We left Rome on Thursday and drove through snow capped mountains into the neighbouring region of Abruzzo. Mark and I had been invited to stay there by the lovely Giulia who runs a Bed and Breakfast and a restaurant called Casale Centurione, wedged between the seaside city of Pescara and the elegant mountain town of Sulmona.
I had never been to the region before and knew about it mainly because there are so many Abruzzesi in Australia. I was filled with some trepidation as we crossed the mountains that separate Abruzzo from the Mediterranean coast of Italy as I had not been expecting there to be snow. Giulia had organised an amazing couple of days for Mark and me, starting with staying at the gorgeous Casale Centurione and learning about the traditions of la cucina Abruzzese (Abruzzese cooking). One of the things I was keen to do was to make pasta alla chitarra (pasta which is square in cross section and made using a chitarra, or guitar, to cut a thicker pasta sheet into spaghetti). Francesca, who cooks at the restaurant and is also Giulia’s mother-in-law, showed me her grandmother’s ancient chitarra (below), which is no longer used but is a family heirloom.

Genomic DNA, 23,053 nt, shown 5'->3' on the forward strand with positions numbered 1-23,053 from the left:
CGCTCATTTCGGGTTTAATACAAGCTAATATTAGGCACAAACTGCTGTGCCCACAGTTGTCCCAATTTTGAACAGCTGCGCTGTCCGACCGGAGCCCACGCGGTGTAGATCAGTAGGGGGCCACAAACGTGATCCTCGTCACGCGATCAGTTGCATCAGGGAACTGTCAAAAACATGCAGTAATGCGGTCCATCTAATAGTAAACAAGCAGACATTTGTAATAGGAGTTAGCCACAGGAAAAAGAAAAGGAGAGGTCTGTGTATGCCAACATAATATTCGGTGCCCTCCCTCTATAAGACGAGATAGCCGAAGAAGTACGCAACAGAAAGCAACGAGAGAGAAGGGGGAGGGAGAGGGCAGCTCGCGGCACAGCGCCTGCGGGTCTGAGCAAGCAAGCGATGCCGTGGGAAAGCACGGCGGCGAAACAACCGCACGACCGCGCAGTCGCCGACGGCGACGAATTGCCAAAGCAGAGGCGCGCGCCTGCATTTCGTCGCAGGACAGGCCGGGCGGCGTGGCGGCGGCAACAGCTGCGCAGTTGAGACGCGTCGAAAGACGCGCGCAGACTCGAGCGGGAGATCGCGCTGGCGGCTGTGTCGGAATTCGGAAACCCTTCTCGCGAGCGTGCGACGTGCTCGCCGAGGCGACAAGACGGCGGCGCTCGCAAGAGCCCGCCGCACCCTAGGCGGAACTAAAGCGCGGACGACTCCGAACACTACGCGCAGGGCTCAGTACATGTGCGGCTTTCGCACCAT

In addition to pasta alla chitarra, we made sagne (a type of pasta that we ate with chickpeas grown on the property) using the local solina flour (from an ancient grain grown in the Majella mountains), cheese filled fiadoni and tiny polpettine al cacio e uova (little cheese and egg balls). We ate cured meats (including an incredible liver salame – salsiccine di fegato) that were either made by Giulia’s family or made by other locals. Everyday for breakfast there was another amazing cake. I was especially impressed with the crostata made with farro. Everywhere I looked, things were made from scratch, seasonal and local.
I fell in love with Abruzzese cooking and the passion that Giulia and her friends have for Abruzzo is infectious. As she says, they are “trying to put Abruzzo on the map”, for people from other countries to visit and enjoy in addition to the popular Tuscany and Umbria. Judging from the beautiful things that I saw in my brief time there, it certainly has a lot to give.
I will be writing more blog posts about Abruzzo in the coming months (as Giulia packed so much in our three days there). In the meantime, please look up Giulia’s website for Casale Centurione and follow her on Instagram @casalecenturioneabruzzo or the Casale Centurione Facebook page. I can’t wait to return one summer to enjoy other seasonal delights from this amazing part of the world and see my good friend Giulia again.